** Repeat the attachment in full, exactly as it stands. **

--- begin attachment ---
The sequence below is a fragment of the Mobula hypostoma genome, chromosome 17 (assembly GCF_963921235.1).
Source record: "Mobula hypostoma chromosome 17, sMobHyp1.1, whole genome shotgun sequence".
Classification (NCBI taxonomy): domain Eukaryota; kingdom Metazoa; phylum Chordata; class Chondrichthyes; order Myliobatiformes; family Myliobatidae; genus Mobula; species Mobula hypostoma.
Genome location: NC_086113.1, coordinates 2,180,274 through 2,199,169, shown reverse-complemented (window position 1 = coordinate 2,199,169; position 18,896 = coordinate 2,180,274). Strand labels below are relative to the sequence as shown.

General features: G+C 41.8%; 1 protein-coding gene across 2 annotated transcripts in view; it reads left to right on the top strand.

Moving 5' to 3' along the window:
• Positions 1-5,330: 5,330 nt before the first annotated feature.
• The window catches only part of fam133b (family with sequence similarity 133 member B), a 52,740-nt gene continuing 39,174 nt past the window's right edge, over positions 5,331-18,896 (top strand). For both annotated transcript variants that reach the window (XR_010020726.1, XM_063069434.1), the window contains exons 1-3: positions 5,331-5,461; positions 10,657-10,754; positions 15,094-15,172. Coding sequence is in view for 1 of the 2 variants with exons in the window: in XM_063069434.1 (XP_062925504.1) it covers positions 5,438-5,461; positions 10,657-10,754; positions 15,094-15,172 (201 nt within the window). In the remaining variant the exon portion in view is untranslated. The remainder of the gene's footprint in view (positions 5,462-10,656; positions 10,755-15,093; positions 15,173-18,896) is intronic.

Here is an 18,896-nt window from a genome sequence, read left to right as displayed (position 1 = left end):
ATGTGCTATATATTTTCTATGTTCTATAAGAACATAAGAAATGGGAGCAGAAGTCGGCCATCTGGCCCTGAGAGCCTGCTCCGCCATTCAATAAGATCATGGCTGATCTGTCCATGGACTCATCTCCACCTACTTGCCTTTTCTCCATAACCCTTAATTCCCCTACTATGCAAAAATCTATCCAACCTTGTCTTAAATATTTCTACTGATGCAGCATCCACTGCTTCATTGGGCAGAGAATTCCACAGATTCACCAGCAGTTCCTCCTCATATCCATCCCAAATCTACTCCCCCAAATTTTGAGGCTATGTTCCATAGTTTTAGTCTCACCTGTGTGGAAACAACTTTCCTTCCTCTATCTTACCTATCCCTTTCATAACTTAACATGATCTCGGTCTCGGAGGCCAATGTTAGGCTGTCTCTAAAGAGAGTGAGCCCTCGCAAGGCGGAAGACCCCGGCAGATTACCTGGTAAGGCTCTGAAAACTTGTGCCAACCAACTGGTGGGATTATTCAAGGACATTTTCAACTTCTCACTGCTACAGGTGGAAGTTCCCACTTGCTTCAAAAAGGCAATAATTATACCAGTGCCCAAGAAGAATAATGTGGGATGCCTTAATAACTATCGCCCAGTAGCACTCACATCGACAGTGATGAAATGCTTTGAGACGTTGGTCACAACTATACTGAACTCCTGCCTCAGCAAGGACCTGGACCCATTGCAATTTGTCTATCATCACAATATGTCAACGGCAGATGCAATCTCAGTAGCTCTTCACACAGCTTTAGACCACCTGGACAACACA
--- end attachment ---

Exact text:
The sequence below is a fragment of the Mobula hypostoma genome, chromosome 17 (assembly GCF_963921235.1).
Source record: "Mobula hypostoma chromosome 17, sMobHyp1.1, whole genome shotgun sequence".
Classification (NCBI taxonomy): domain Eukaryota; kingdom Metazoa; phylum Chordata; class Chondrichthyes; order Myliobatiformes; family Myliobatidae; genus Mobula; species Mobula hypostoma.
Genome location: NC_086113.1, coordinates 2,180,274 through 2,199,169, shown reverse-complemented (window position 1 = coordinate 2,199,169; position 18,896 = coordinate 2,180,274). Strand labels below are relative to the sequence as shown.

General features: G+C 41.8%; 1 protein-coding gene across 2 annotated transcripts in view; it reads left to right on the top strand.

Moving 5' to 3' along the window:
• Positions 1-5,330: 5,330 nt before the first annotated feature.
• The window catches only part of fam133b (family with sequence similarity 133 member B), a 52,740-nt gene continuing 39,174 nt past the window's right edge, over positions 5,331-18,896 (top strand). For both annotated transcript variants that reach the window (XR_010020726.1, XM_063069434.1), the window contains exons 1-3: positions 5,331-5,461; positions 10,657-10,754; positions 15,094-15,172. Coding sequence is in view for 1 of the 2 variants with exons in the window: in XM_063069434.1 (XP_062925504.1) it covers positions 5,438-5,461; positions 10,657-10,754; positions 15,094-15,172 (201 nt within the window). In the remaining variant the exon portion in view is untranslated. The remainder of the gene's footprint in view (positions 5,462-10,656; positions 10,755-15,093; positions 15,173-18,896) is intronic.

Here is an 18,896-nt window from a genome sequence, read left to right as displayed (position 1 = left end):
ATGTGCTATATATTTTCTATGTTCTATAAGAACATAAGAAATGGGAGCAGAAGTCGGCCATCTGGCCCTGAGAGCCTGCTCCGCCATTCAATAAGATCATGGCTGATCTGTCCATGGACTCATCTCCACCTACTTGCCTTTTCTCCATAACCCTTAATTCCCCTACTATGCAAAAATCTATCCAACCTTGTCTTAAATATTTCTACTGATGCAGCATCCACTGCTTCATTGGGCAGAGAATTCCACAGATTCACCAGCAGTTCCTCCTCATATCCATCCCAAATCTACTCCCCCAAATTTTGAGGCTATGTTCCATAGTTTTAGTCTCACCTGTGTGGAAACAACTTTCCTTCCTCTATCTTACCTATCCCTTTCATAACTTAACATGATCTCGGTCTCGGAGGCCAATGTTAGGCTGTCTCTAAAGAGAGTGAGCCCTCGCAAGGCGGAAGACCCCGGCAGATTACCTGGTAAGGCTCTGAAAACTTGTGCCAACCAACTGGTGGGATTATTCAAGGACATTTTCAACTTCTCACTGCTACAGGTGGAAGTTCCCACTTGCTTCAAAAAGGCAATAATTATACCAGTGCCCAAGAAGAATAATGTGGGATGCCTTAATAACTATCGCCCAGTAGCACTCACATCGACAGTGATGAAATGCTTTGAGACGTTGGTCACAACTATACTGAACTCCTGCCTCAGCAAGGACCTGGACCCATTGCAATTTGTCTATCATCACAATATGTCAACGGCAGATGCAATCTCAGTAGCTCTTCACACAGCTTTAGACCACCTGGACAACACA